There’s a post on WP Explorer asking if Akismet is still the best spam plugin for WordPress.
My answer is no. It hasn’t been for a couple of years now.
But, there are several spam services in this post that I had not heard of. They block spam before it ever even gets to your site, not afterward like plugins do. And they block spam from everywhere, not just comments.
- WP-SpamShield Anti-Spam
- Stop Spammers Spam Prevention
- Anti-Spam by CleanTalk
- Simple Security Firewall
I’m going to be looking into at least two of these services. I’ve tried out Antispam Bee and WP Zero Spam and I’m getting less and less impressed with both of them.
Do you use any of these services or others not mentioned here?
Please do leave a comment for us on the blog, or anywhere you see this post online.
For all of you on SiteGround shared hosting, I hope you made it through their migration to the new servers yesterday. Please do let us know how that went for you.
I’ve got several site audit clients on SiteGround and I can’t wait to measure the performance difference.
Most of these changes benefit the host. There are a few side benefits to clients such as faster SSD servers and resource bursts for occasional overages.
The big difference may be in your local caching. Settings that work well on spinning drives could slow down SSD. So be sure that you take a performance check to ensure all is well with your site.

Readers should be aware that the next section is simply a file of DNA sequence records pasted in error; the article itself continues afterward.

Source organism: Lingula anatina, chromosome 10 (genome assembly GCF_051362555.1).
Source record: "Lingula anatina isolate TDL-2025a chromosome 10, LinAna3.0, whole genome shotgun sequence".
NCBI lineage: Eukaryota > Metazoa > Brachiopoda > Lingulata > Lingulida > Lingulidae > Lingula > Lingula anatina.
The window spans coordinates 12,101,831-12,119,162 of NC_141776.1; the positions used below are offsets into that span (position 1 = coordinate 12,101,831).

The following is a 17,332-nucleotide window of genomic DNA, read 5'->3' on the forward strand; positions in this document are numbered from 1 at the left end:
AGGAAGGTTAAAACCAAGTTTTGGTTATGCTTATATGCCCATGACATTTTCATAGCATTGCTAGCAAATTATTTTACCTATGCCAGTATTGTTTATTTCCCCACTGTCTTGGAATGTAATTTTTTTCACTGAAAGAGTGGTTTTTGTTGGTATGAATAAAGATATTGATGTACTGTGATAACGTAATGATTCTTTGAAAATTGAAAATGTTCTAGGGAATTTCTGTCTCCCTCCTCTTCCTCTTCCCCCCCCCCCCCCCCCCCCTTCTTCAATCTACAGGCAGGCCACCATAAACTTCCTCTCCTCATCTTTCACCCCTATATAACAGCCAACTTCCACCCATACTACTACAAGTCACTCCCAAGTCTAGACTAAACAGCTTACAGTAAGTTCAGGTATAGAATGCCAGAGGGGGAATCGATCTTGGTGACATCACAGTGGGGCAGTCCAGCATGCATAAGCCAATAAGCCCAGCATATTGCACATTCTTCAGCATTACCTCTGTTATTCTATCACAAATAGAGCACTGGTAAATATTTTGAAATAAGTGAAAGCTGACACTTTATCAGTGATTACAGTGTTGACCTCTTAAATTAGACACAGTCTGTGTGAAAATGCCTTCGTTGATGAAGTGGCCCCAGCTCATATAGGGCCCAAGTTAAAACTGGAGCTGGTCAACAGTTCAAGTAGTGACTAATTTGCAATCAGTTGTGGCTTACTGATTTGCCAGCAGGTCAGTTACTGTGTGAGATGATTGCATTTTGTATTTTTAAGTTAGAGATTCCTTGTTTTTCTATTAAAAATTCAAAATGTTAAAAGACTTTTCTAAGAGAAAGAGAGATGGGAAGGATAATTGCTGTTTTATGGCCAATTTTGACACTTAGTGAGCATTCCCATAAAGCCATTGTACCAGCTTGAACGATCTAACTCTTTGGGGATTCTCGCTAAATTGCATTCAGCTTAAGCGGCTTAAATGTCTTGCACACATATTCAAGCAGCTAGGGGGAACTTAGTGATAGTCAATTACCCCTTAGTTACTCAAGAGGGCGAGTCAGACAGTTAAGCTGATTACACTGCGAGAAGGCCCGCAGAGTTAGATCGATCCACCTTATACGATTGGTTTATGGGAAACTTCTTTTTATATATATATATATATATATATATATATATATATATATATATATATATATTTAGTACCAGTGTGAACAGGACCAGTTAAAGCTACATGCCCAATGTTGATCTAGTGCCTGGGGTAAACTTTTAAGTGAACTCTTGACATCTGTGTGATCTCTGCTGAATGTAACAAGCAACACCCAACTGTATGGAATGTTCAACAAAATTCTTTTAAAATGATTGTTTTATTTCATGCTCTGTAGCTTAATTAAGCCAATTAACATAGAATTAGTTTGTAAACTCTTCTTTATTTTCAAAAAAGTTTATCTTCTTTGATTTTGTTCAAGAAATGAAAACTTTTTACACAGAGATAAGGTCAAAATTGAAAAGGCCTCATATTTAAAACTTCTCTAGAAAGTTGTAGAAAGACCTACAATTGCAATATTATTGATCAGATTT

And read my post for more details.
Massive DDoS Attacks Continue
A huge DDoS attack started just prior to New Year’s Day and it’s still raging. It may not be from the same source, but it’s definitely a wave that has not abated for an entire month.
A few weeks ago I heard that some servers on A Small Orange were down for over a week. WPEngine even got caught in that storm and some of their mission critical servers came down.
In other words, it was super duper bad to the point that it even overwhelmed hosts that have paid big bucks to mitigation services to keep from going down.
This past week, A2 Hosting was hit hard. They had a few minutes of downtime throughout the week, like 10 minutes at a time, about 3 times a day. But they mostly stayed up. I know for a fact that they spent a bunch on mitigation services, and that really paid off.
But this kind of thing is why I stopped publicly endorsing hosting. https://www.blogaid.net/why-i-stopped-endorsing-website-host-providers/ Even though folks say they don’t blame me, they still do subconsciously, and it hurts my reputation publicly.
All hosts, even good ones, are going to hit bumps in the road like this. There’s no place much to go except boutique type hosts, and they’re pretty expensive.
Don’t get caught with your site down and nowhere to turn folks. Get your site security and backups squared away now. These DDoS attacks are going to just keep rolling.
Paula Gregorowicz has a super post that really hit home for me this past week.
Winter is generally busy season for me and I was overwhelmed this year with site audit requests and the site fixes that came from them. I’m thrilled for the business, but by the same token, I didn’t keep a healthy balance with myself and ended up catching a cold. And the lingering drainage from that has kept me off Blab and making as many video tutorials as I had on the schedule.